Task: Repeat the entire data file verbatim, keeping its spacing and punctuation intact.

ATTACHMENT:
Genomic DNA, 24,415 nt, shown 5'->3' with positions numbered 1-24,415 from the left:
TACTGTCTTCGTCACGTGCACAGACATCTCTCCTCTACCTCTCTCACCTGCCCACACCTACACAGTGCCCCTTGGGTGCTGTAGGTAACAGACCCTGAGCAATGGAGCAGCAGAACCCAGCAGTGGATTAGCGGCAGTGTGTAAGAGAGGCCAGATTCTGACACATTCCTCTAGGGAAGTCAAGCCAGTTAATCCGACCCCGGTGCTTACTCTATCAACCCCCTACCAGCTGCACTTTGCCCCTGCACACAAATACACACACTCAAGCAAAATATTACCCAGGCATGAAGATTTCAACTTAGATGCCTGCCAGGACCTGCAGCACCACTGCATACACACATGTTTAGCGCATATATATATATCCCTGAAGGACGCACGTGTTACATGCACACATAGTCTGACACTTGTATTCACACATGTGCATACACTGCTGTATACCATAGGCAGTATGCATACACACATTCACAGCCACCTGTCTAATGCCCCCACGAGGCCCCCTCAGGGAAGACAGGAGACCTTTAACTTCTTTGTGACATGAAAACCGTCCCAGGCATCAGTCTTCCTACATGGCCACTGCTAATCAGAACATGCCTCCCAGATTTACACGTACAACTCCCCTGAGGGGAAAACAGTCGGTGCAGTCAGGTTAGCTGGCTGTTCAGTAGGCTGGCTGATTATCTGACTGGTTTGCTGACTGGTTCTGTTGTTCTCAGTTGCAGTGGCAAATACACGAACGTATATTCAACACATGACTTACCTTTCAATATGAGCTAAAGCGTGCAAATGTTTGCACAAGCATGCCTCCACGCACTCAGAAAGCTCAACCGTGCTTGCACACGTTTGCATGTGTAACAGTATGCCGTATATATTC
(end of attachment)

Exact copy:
Genomic DNA, 24,415 nt, shown 5'->3' with positions numbered 1-24,415 from the left:
TACTGTCTTCGTCACGTGCACAGACATCTCTCCTCTACCTCTCTCACCTGCCCACACCTACACAGTGCCCCTTGGGTGCTGTAGGTAACAGACCCTGAGCAATGGAGCAGCAGAACCCAGCAGTGGATTAGCGGCAGTGTGTAAGAGAGGCCAGATTCTGACACATTCCTCTAGGGAAGTCAAGCCAGTTAATCCGACCCCGGTGCTTACTCTATCAACCCCCTACCAGCTGCACTTTGCCCCTGCACACAAATACACACACTCAAGCAAAATATTACCCAGGCATGAAGATTTCAACTTAGATGCCTGCCAGGACCTGCAGCACCACTGCATACACACATGTTTAGCGCATATATATATATCCCTGAAGGACGCACGTGTTACATGCACACATAGTCTGACACTTGTATTCACACATGTGCATACACTGCTGTATACCATAGGCAGTATGCATACACACATTCACAGCCACCTGTCTAATGCCCCCACGAGGCCCCCTCAGGGAAGACAGGAGACCTTTAACTTCTTTGTGACATGAAAACCGTCCCAGGCATCAGTCTTCCTACATGGCCACTGCTAATCAGAACATGCCTCCCAGATTTACACGTACAACTCCCCTGAGGGGAAAACAGTCGGTGCAGTCAGGTTAGCTGGCTGTTCAGTAGGCTGGCTGATTATCTGACTGGTTTGCTGACTGGTTCTGTTGTTCTCAGTTGCAGTGGCAAATACACGAACGTATATTCAACACATGACTTACCTTTCAATATGAGCTAAAGCGTGCAAATGTTTGCACAAGCATGCCTCCACGCACTCAGAAAGCTCAACCGTGCTTGCACACGTTTGCATGTGTAACAGTATGCCGTATATATTC